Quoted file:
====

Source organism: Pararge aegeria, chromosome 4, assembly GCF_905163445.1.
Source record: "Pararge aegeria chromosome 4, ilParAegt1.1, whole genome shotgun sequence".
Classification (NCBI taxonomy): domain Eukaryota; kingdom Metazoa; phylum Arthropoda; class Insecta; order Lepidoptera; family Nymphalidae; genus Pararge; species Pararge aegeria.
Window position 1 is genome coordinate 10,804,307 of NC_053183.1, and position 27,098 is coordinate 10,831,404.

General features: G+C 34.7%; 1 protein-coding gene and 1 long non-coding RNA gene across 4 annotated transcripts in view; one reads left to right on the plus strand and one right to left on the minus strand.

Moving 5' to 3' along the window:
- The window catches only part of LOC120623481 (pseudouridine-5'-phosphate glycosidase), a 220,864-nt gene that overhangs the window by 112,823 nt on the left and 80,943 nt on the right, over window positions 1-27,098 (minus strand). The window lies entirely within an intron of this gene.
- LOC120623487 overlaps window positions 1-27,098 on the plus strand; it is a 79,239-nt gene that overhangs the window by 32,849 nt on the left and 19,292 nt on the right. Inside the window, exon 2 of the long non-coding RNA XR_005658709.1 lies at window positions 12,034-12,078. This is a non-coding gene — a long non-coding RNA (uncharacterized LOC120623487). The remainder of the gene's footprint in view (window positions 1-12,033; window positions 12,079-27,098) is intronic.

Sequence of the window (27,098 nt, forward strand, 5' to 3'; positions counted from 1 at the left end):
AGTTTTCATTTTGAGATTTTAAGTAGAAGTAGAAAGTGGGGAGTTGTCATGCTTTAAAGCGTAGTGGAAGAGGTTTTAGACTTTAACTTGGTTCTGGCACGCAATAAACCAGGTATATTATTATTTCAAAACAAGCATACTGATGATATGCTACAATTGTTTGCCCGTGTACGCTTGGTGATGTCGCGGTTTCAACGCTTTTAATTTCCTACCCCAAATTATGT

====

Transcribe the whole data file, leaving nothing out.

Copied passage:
Source organism: Pararge aegeria, chromosome 4, assembly GCF_905163445.1.
Source record: "Pararge aegeria chromosome 4, ilParAegt1.1, whole genome shotgun sequence".
Classification (NCBI taxonomy): domain Eukaryota; kingdom Metazoa; phylum Arthropoda; class Insecta; order Lepidoptera; family Nymphalidae; genus Pararge; species Pararge aegeria.
Window position 1 is genome coordinate 10,804,307 of NC_053183.1, and position 27,098 is coordinate 10,831,404.

General features: G+C 34.7%; 1 protein-coding gene and 1 long non-coding RNA gene across 4 annotated transcripts in view; one reads left to right on the plus strand and one right to left on the minus strand.

Moving 5' to 3' along the window:
- The window catches only part of LOC120623481 (pseudouridine-5'-phosphate glycosidase), a 220,864-nt gene that overhangs the window by 112,823 nt on the left and 80,943 nt on the right, over window positions 1-27,098 (minus strand). The window lies entirely within an intron of this gene.
- LOC120623487 overlaps window positions 1-27,098 on the plus strand; it is a 79,239-nt gene that overhangs the window by 32,849 nt on the left and 19,292 nt on the right. Inside the window, exon 2 of the long non-coding RNA XR_005658709.1 lies at window positions 12,034-12,078. This is a non-coding gene — a long non-coding RNA (uncharacterized LOC120623487). The remainder of the gene's footprint in view (window positions 1-12,033; window positions 12,079-27,098) is intronic.

Sequence of the window (27,098 nt, forward strand, 5' to 3'; positions counted from 1 at the left end):
AGTTTTCATTTTGAGATTTTAAGTAGAAGTAGAAAGTGGGGAGTTGTCATGCTTTAAAGCGTAGTGGAAGAGGTTTTAGACTTTAACTTGGTTCTGGCACGCAATAAACCAGGTATATTATTATTTCAAAACAAGCATACTGATGATATGCTACAATTGTTTGCCCGTGTACGCTTGGTGATGTCGCGGTTTCAACGCTTTTAATTTCCTACCCCAAATTATGT